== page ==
Richard A. Lutz mostly deals with Hydrothermal vent, Ecology, Zoology, Deep sea and Phylogenetic tree. His studies deal with areas such as Oceanography, Aquatic ecosystem, Vulcanian eruption and Mirocaris as well as Hydrothermal vent. His Ecology research focuses on Biological dispersal and how it relates to Marine larval ecology.
The various areas that Richard A. Lutz examines in his Zoology study include Aquatic organisms and Larva. His Deep sea research is multidisciplinary, incorporating elements of Mussel and Bathymodiolus. Phylogenetic tree is a subfield of Genetics that Richard A. Lutz tackles.
His primary areas of study are Hydrothermal vent, Ecology, Oceanography, Zoology and Bivalvia. Richard A. Lutz focuses mostly in the field of Hydrothermal vent, narrowing it down to topics relating to Deep sea and, in certain cases, Bathymodiolus. He combines subjects such as Biological dispersal and Phylogenetic tree with his study of Ecology.
Within one scientific family, Richard A. Lutz focuses on topics pertaining to Vesicomyidae under Phylogenetic tree, and may sometimes address concerns connected to Mitochondrial DNA and Phylogenetics. In general Oceanography study, his work on Pacific ocean often relates to the realm of Rift, thereby connecting several areas of interest. The study incorporates disciplines such as Aquatic organisms, Shrimp, Larva and Molecular phylogenetics in addition to Zoology.
Richard A. Lutz focuses on Hydrothermal vent, Oceanography, Ecology, Mussel and Fishery. His work on Thermovibrio ammonificans as part of general Hydrothermal vent research is often related to Mass spectrometry, thus linking different fields of science. His work on Deep sea as part of his general Oceanography study is frequently connected to Honor, thereby bridging the divide between different branches of science.
Richard A. Lutz studies Ecology, namely Bathymodiolus thermophilus. His work on Tevnia jerichonana as part of general Bathymodiolus thermophilus study is frequently linked to Megafauna, therefore connecting diverse disciplines of science. His study in Mussel is interdisciplinary in nature, drawing from both Ceramide, Biochemistry and Bivalvia.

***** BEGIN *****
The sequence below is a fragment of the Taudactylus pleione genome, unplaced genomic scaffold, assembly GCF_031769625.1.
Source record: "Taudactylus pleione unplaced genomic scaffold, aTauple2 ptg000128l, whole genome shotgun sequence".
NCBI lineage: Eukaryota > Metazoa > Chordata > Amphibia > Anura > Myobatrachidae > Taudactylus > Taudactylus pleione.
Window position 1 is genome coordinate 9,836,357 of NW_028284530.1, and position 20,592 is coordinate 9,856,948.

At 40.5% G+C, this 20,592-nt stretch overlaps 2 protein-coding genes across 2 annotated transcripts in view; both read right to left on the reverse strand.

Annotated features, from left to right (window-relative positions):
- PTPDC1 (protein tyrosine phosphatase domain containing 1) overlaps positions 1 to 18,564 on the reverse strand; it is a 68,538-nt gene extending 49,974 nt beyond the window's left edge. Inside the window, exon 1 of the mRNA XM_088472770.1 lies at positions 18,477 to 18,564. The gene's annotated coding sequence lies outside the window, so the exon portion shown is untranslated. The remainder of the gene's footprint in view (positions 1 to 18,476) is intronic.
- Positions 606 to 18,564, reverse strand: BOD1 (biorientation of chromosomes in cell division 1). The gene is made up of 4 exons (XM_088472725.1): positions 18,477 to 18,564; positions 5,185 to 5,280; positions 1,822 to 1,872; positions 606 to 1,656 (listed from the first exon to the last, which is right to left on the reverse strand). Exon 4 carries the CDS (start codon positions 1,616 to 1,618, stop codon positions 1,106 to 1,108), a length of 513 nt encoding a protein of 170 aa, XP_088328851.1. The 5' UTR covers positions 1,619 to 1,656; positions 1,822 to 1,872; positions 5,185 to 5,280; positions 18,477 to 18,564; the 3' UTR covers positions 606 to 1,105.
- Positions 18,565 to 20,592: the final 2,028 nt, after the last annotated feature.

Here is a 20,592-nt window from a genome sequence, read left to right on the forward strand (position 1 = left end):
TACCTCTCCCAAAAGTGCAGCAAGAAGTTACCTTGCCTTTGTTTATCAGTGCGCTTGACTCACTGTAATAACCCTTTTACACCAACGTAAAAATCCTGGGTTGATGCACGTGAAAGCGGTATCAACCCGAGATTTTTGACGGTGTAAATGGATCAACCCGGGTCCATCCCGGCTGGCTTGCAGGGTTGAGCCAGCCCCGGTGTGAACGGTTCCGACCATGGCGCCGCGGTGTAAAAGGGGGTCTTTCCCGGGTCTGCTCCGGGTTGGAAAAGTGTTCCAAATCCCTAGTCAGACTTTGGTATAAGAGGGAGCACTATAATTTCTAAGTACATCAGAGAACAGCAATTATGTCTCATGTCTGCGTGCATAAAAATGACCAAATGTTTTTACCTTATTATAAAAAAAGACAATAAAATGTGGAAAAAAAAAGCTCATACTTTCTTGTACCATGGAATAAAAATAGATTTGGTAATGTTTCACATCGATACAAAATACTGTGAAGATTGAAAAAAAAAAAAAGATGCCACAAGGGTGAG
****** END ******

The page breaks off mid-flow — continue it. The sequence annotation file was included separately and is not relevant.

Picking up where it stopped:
Hydrothermal vent, Ecology, Oceanography, Botany and Stereochemistry are his primary areas of study. Many of his studies on Hydrothermal vent apply to Biological dispersal as well. His Ecology study combines topics in areas such as Natural water and Ecological energetics.
His Oceanography research incorporates themes from Geochemistry, Diffuse flow, Anaerobic oxidation of methane and Cold seep. His Botany research incorporates elements of Microbial ecology and 16S ribosomal RNA. His biological study spans a wide range of topics, including Biological activity, Phenols and Bacteria.
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DNA primers for amplification of mitochondrial cytochrome c oxidase subunit I from diverse metazoan invertebrates.
Molecular marine biology and biotechnology (1994)
LARVAL ECOLOGY OF MARINE BENTHIC INVERTEBRATES: PALEOBIOLOGICAL IMPLICATIONS
Biological Reviews (1983)
Skeletal Growth of Aquatic Organisms
Donald C. Rhoads;Richard A. Lutz.
Volcanic eruption of the mid-ocean ridge along the East Pacific Rise crest at 9°45-52'N: Direct submersible observations of seafloor phenomena associated with an eruption event in April, 1991
R.M. Haymon;D.J. Fornari;K. L. Von Damm;M.D. Lilley.
Earth and Planetary Science Letters (1993)
Temporal and spatial patterns of biological community development at nascent deep-sea hydrothermal vents (9°50 N, East Pacific Rise)
Timothy M. Shank;Daniel J. Fornari;Karen L. Von Damm;Marvin D. Lilley.
Deep-sea Research Part Ii-topical Studies in Oceanography (1998)
Chemical speciation drives hydrothermal vent ecology.
Skeletal growth of aquatic organisms : biological records of environmental change
Donald C. Rhoads;Richard A. Lutz.
Topics in geobiology (USA). v. 1. (1980)
Rapid growth at deep-sea vents
Richard A. Lutz;Timothy M. Shank;Daniel J. Fornari;Rachel M. Haymon.
Cospeciation of chemoautotrophic bacteria and deep sea clams.
Proceedings of the National Academy of Sciences of the United States of America (1998)
Temporal change in megafauna at the Rose Garden hydrothermal vent (Galapagos Rift; eastern tropical Pacific)
Robert R. Hessler;William M. Smithey;Michel A. Boudrias;Clifford H. Keller.
Deep Sea Research (1988)
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